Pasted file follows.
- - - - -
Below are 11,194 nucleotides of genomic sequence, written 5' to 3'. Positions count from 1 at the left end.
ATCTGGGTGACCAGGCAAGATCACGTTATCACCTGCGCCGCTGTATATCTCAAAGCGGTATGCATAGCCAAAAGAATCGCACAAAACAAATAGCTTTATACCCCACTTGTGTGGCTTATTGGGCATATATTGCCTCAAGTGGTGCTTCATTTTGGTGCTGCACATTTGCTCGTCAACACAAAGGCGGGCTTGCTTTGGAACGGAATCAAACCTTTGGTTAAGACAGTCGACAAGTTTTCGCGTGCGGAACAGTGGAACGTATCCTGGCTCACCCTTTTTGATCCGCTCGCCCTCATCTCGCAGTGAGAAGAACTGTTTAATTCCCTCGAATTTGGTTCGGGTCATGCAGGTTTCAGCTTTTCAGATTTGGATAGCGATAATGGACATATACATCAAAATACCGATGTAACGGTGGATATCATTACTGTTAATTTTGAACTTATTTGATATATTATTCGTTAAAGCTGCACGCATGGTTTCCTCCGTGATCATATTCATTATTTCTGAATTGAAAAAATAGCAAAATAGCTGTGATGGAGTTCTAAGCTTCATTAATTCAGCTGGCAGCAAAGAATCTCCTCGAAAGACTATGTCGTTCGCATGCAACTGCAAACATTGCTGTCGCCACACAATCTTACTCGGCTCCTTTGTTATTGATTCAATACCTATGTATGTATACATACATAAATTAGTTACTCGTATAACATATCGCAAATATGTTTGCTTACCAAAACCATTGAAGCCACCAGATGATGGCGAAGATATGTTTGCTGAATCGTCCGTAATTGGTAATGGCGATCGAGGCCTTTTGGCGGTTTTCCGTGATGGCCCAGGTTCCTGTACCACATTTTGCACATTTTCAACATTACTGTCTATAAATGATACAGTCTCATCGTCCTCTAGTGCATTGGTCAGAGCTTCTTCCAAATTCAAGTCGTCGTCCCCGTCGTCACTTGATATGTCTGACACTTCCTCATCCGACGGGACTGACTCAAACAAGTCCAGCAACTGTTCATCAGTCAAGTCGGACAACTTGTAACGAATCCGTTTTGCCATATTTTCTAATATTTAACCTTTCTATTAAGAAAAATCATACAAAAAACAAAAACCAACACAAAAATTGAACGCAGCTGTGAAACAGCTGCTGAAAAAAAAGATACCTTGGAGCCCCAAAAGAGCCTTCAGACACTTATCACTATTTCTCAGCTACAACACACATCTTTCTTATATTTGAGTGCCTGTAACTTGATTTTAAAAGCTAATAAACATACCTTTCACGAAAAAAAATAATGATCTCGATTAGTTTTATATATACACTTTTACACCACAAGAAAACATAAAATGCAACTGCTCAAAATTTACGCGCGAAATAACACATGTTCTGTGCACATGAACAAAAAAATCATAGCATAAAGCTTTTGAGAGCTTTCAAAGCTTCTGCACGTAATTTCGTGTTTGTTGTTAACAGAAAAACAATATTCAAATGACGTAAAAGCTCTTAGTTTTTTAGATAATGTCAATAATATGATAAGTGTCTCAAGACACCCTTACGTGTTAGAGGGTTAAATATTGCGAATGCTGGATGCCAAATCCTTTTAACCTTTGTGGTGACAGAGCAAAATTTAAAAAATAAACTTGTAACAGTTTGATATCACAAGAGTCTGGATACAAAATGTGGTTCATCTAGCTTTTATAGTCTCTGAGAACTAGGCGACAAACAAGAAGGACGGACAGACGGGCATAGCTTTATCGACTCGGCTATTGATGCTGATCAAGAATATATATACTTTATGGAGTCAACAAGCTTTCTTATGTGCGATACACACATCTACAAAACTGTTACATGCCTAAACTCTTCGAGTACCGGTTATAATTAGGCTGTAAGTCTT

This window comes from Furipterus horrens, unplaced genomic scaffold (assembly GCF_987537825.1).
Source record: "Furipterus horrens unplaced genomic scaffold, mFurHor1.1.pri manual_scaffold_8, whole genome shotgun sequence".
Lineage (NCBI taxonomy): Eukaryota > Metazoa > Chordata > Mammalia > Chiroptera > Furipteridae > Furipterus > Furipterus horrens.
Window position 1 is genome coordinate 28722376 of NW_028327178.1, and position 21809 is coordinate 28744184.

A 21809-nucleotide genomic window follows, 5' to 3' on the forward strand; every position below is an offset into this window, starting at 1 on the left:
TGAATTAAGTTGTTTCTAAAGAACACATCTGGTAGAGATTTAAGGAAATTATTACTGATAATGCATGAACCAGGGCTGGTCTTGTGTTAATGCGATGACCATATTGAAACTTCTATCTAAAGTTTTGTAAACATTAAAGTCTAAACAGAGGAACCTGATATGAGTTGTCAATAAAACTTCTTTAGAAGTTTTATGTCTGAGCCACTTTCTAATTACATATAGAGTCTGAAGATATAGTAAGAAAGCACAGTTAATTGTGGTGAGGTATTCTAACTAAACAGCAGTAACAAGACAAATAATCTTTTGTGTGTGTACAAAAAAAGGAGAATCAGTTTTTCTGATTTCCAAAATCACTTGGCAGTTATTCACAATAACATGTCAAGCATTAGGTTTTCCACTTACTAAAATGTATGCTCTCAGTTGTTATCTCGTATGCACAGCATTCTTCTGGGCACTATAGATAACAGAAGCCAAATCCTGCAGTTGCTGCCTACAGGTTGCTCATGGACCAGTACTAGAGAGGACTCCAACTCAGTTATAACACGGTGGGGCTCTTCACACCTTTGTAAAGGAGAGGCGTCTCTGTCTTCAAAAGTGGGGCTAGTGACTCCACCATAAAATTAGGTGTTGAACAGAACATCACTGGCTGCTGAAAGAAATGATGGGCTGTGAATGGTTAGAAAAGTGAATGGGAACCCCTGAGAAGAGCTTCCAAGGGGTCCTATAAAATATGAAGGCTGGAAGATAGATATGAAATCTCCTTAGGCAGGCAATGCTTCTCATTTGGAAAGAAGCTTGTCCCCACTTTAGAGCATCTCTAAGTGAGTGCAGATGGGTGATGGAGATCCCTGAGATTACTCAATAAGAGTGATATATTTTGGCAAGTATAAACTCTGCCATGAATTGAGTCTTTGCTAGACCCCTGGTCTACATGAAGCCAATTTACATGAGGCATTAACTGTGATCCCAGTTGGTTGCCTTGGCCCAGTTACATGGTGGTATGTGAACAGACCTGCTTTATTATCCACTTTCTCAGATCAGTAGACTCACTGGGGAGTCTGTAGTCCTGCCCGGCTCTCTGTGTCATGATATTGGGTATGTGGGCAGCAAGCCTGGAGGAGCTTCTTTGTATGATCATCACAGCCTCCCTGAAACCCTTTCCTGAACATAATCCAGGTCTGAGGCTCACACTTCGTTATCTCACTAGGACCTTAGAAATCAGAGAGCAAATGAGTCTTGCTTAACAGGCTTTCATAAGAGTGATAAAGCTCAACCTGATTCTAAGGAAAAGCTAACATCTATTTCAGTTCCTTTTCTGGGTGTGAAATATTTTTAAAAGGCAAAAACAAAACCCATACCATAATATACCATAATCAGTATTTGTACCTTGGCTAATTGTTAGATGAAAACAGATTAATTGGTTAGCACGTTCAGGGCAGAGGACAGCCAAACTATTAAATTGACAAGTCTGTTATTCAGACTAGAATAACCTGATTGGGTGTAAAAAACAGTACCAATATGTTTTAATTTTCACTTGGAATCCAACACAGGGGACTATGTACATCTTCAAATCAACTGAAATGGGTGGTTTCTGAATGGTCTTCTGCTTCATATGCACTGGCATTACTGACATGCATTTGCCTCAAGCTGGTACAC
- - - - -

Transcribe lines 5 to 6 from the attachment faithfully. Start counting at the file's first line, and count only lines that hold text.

Lineage (NCBI taxonomy): Eukaryota > Metazoa > Chordata > Mammalia > Chiroptera > Furipteridae > Furipterus > Furipterus horrens.
Window position 1 is genome coordinate 28722376 of NW_028327178.1, and position 21809 is coordinate 28744184.